But Osiris already belonged to the world of the dead, though after his resurrection he could have resumed the throne, but it is thought he preferred to maintain his kingdom in the land of the dead, leaving his earthly vindication in the hands of his posthumous son Horus.
The proceeding is just one of many versions of the Osiris myth. The legend of Osiris, perhaps more than the legend of any other god, has constantly undergone change throughout history.
Obviously there are probable reasons for this: in earlier times, certainly, he was a subsidiary god in the national religion; originally his myth did not belong to any of the great cosmogonic systems, but was subordinated to the family of gods venerated at Heliopolis, Hermopolis, Memphis, and Thebes.
The priests of these centers, anxious lest the ever-popular Osiris cult should swamp their own cults, accepted the fait accompli of gods combined into one human family by popular imagination. And in this family Sethting the Osiris myth gained widespread appeal.
The suffering Osiris, head of an ideal family and model king, ultimately became the most important member of the divine family. By acquiring such veneration among worshipers, it is easily to understand how the cult of Osiris emerged.
The Osiris myth, perhaps related to the reign of some king, apparently absorbed the local Delta gods and unified Lower and Middle Egypt.
As god of the dead, Osiris his greatest popularity; though he seemed to have begun his mythic career. But, gradually his worshipers hoped for an eternal happy life in the Underworld ruled but a just and good king.
The location of this kingdom was thought to be either beneath Nun, or in the northern heavens, or in the west, and it was a gentle, fertile land.
As god of the dead, Osiris retained his earlier associations with the fertility of land and agriculture, and his death was identified with the dwindling of the Nile while his resurrection was associated with the flooding of it; the sun too, with its daily death and rebirth, became associated with Osiris.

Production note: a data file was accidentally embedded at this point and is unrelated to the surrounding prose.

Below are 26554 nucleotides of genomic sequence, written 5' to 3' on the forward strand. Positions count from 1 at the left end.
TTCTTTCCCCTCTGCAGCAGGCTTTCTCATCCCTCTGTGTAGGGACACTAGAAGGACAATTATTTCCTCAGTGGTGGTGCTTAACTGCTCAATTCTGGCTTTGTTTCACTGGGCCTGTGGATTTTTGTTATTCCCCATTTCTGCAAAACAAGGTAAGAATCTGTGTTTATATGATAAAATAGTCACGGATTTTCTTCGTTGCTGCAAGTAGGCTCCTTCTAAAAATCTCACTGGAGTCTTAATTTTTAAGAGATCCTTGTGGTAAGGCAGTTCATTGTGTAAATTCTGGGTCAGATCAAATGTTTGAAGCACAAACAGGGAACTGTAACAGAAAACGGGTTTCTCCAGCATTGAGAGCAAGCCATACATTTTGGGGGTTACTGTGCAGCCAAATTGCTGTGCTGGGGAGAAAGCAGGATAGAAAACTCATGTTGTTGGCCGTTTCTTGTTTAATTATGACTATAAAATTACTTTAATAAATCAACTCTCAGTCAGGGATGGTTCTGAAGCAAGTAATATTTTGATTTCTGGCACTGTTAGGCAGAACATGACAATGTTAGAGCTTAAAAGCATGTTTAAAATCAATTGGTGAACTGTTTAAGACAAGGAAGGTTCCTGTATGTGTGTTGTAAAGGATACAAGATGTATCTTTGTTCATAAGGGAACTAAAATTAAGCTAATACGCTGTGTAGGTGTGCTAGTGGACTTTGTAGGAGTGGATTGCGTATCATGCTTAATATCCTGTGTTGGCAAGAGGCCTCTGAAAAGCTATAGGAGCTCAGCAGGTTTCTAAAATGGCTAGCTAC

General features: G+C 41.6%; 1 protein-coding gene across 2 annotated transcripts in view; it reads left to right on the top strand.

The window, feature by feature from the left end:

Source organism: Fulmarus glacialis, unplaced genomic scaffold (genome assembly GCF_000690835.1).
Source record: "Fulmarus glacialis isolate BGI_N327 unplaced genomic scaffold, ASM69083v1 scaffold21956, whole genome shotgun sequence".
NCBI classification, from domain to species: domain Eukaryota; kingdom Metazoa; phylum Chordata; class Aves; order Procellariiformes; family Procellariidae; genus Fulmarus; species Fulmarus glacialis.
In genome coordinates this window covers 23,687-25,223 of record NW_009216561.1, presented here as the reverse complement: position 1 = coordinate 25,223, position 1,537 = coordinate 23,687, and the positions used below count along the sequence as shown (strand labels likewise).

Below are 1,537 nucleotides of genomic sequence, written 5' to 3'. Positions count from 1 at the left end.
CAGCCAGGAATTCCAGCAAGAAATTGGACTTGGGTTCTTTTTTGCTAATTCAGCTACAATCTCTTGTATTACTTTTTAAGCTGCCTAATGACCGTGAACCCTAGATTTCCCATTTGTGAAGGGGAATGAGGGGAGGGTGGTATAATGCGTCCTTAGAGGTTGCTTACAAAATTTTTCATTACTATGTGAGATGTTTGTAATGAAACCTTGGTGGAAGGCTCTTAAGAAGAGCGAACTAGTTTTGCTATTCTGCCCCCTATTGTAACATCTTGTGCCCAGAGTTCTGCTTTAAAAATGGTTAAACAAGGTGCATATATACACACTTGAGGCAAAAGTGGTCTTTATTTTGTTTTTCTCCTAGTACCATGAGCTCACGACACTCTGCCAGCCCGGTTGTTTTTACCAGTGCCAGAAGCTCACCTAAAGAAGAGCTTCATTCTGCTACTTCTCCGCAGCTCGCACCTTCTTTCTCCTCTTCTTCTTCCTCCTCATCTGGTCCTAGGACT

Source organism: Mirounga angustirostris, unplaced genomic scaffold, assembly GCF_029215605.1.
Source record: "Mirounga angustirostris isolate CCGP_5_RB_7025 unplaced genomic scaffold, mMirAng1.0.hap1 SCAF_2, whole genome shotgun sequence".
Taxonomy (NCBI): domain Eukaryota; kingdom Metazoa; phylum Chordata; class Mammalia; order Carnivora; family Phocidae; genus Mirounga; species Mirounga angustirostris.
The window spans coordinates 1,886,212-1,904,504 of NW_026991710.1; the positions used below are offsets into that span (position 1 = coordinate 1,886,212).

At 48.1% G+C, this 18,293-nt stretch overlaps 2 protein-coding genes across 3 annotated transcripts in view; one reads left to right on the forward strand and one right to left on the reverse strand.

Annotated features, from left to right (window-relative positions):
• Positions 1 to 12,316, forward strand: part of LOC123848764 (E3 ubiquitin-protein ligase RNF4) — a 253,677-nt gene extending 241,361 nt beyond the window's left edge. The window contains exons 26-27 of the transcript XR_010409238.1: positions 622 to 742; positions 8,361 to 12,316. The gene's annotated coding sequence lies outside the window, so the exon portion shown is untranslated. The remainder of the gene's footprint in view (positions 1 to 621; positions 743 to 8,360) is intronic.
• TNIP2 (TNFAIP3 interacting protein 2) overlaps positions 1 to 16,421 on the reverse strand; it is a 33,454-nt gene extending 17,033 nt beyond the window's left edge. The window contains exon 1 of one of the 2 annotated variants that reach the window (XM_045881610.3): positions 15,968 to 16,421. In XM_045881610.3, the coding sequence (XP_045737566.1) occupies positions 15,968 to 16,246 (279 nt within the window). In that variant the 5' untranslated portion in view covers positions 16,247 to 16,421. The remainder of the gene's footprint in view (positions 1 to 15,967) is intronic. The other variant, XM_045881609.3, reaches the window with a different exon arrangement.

The rivalry with his brother Seth was view as the eternal opposition between the fertile Nile and the hostile desert, between life and death.
Osiris became worshipped throughout Egypt, usually as a triad that included Isis and Horus, his posthumous son.
The chief cult centers were Busirs, representing his early home in the Delta; Abydos, in Middle Egypt; and near Nedit, the center for the cult of the dead because it was thought to be the location where he was killed or where Isis found his body.
Here Osiris was known as the “First of the Westerners,” a title taken from the first god of Abydos, Khenti-Amentiu, which means King of the Dead. Starting in the Old Kingdom, the pharaohs were buried in Abydos, later notables and others too were buried or had their funeral stales there.
Later Abydo became the center to which most Egyptians made pilgrimages, sometimes in proxy, then as part of their funeral ceremonies. A.G.H.
Cotterell, Arthur, A Dictionary of World Mythology, New York, G. P. Putman’s Sons, 1980, pp. 41-42
Grimal, Pierre, Larousse World Mythology, Secaucus, New Jersey, Chartwell Books, 1965, pp. 35-38
Ions, Veronuca, Egyptian Mythology, Feltham, Middlesex, Hamlyn Publishing Group, Ltd., 1968. pp. 50-58